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Gloria Steinem

11 Must-Read Feminist Books from the Past 100 Years

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What does feminism mean to you? Over the years, the definition of the word “feminism” has changed. For the record, that definition, according to Webster’s Dictionary, is: “the belief that men and women should have equal opportunities.” That seems simple enough, but for some, feminism has become a controversial—even unnecessary concept. Whatever feminism means to you, it’s worth taking a look back at how and why the movement developed, beginning as far back as the early 1900s, and the writers and feminist books that continue to influence our lives today—whether we know it or not. With so much feminist literature out there, this list is not exhaustive. Add your go-to feminist book to the comments. Together We Rise, The Women’s March…

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Gloria Steinem Biopic Will Bring the Icon’s Memoir to Life

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Julianne Moore is set to star as Steinem, with director Julie Taymor at the helm. As acclaimed masters in their fields, both women bring as much to the table as the feminist icon herself. Moore had an Oscar-winning turn in Still Alice, the film of Lisa Genova’s novel about early-onset Alzheimer’s. Likewise, Taylor is the brains behind a Tony Award-winning production of The Lion King—though biopics are also familiar territory. In 2002 she directed Frida, in which Salma Hayek played the artist Frida Kahlo. “When I read the book, it demanded that it be a film,” Taymor said of Steinem’s memoir. “It’s so vividly cinematic.” My Life on the Road, Gloria Steinem My Life on the Road is Steinem’s coming-of-age…

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A Bunny’s Tale: Gloria Steinem’s Shocking Exposé That Challenged Hugh Hefner’s Playboy Empire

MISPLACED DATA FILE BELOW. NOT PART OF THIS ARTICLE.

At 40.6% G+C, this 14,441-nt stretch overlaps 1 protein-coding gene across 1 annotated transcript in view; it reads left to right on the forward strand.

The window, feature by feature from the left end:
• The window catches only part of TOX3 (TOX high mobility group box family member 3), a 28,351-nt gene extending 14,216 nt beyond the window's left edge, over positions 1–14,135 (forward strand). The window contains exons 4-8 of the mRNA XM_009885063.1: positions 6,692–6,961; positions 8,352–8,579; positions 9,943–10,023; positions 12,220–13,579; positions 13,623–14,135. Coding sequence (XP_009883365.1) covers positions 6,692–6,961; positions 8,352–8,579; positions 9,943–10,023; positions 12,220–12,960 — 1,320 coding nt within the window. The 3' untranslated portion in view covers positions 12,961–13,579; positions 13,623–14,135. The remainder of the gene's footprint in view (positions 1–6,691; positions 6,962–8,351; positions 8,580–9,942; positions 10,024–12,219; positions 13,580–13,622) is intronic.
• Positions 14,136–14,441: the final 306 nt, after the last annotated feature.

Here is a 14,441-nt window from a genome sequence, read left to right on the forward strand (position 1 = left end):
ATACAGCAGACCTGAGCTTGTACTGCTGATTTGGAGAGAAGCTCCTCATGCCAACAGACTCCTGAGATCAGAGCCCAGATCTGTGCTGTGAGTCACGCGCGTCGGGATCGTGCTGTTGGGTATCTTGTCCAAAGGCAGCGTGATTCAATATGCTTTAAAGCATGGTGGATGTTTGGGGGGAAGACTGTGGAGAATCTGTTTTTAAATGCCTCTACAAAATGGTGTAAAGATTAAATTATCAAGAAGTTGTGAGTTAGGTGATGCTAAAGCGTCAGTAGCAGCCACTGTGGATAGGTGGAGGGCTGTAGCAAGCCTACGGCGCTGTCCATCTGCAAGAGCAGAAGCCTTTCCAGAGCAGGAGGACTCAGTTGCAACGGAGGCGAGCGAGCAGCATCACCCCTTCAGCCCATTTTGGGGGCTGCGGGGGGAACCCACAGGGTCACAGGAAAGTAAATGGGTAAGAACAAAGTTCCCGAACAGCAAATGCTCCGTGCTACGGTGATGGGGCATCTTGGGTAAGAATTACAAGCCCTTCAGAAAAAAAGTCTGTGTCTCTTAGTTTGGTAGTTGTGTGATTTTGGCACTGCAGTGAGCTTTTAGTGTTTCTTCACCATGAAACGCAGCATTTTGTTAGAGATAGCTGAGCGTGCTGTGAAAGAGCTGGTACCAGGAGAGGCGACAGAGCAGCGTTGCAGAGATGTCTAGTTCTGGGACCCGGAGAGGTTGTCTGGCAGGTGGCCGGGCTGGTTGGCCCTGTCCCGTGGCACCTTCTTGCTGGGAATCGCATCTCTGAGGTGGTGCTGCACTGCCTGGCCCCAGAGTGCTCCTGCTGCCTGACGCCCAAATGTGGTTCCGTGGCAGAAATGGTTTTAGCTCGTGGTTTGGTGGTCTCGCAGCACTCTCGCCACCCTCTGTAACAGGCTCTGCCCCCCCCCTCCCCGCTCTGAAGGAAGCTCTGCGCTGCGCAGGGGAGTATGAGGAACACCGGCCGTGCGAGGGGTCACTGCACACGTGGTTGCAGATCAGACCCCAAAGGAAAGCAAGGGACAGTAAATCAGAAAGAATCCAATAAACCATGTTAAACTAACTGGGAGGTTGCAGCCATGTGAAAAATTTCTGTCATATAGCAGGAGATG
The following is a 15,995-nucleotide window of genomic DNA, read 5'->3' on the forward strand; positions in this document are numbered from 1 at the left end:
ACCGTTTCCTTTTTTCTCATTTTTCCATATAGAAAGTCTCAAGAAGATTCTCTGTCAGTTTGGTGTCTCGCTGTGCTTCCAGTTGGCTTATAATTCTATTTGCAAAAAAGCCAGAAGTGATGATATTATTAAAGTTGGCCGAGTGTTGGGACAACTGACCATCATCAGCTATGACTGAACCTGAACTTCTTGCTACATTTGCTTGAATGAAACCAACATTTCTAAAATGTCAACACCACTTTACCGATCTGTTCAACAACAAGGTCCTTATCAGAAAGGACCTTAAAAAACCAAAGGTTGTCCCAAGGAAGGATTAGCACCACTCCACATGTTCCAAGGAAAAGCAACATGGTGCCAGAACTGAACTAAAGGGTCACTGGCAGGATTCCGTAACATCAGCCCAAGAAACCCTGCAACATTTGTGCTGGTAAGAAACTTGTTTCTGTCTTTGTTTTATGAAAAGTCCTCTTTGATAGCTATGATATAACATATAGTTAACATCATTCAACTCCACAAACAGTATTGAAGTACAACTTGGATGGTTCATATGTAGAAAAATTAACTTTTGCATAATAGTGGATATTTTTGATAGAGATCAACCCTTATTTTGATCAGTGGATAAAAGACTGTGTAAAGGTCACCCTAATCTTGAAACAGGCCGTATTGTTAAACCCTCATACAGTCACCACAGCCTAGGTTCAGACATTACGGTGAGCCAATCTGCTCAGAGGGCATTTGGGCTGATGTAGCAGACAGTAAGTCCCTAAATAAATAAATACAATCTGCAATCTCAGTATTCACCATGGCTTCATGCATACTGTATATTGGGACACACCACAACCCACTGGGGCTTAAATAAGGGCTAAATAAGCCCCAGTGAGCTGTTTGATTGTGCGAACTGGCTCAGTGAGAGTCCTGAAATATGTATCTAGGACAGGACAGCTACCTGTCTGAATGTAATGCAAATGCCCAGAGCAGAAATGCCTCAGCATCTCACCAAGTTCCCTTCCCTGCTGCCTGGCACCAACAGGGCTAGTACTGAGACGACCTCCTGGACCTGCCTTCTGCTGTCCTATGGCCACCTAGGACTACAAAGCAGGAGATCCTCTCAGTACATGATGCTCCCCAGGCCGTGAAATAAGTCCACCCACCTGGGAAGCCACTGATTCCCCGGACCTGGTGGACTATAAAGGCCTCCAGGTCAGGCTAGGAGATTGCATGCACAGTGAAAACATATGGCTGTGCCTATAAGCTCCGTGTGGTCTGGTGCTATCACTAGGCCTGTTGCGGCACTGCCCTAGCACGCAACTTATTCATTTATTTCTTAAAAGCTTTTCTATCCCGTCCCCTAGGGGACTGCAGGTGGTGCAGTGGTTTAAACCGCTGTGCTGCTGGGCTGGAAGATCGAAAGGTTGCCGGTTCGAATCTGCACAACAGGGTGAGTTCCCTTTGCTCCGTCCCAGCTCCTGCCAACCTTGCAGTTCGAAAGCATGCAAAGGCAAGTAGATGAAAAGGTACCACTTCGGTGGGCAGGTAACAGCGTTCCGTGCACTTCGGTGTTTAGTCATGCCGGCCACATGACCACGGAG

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After responding to an ad offering “attractive young girls” $200 a week to work at Hugh Hefner’s infamous New York Playboy Club, now-famous feminist, author, and activist, Gloria Steinem, donned the classic Bunny outfit and spent nearly a month working undercover as part of a searing Show Magazine exposé. In her New York Times bestselling book, Outrageous Acts and Everyday Rebellions, Steinem returns readers to that very assignment. In a series of diary-like entries, she reveals an ugly underside of a sexual revolution that Hefner populated with women dressed in revealing costumes and men who ogled them. As she reveals the shocking incidents that followed her hiring in late January of 1963, readers get an up-close look at the outrageous…

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Smart Reads: Real Life Heroes, Villains and Monsters

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Villains and monsters are so much more frightening in the world of non-fiction. While we can reassure ourselves that the horrors of fiction aren’t real and sleep with the lights on, the comfort in non-fiction lies in the books themselves. By shining a light on the darkest hearts we lessen their hold upon us. At the same time, heroes are burnished in the spotlight’s glow, reminding us that good can ultimately prevail. This week we have five Smart Reads about the heroes, villains and monsters who have walked among us: My Life on the Road by Gloria Steinem (Random House, October 27, 2015) “Rarely do women have the opportunity to travel as Steinem has done—living a life full of radical…

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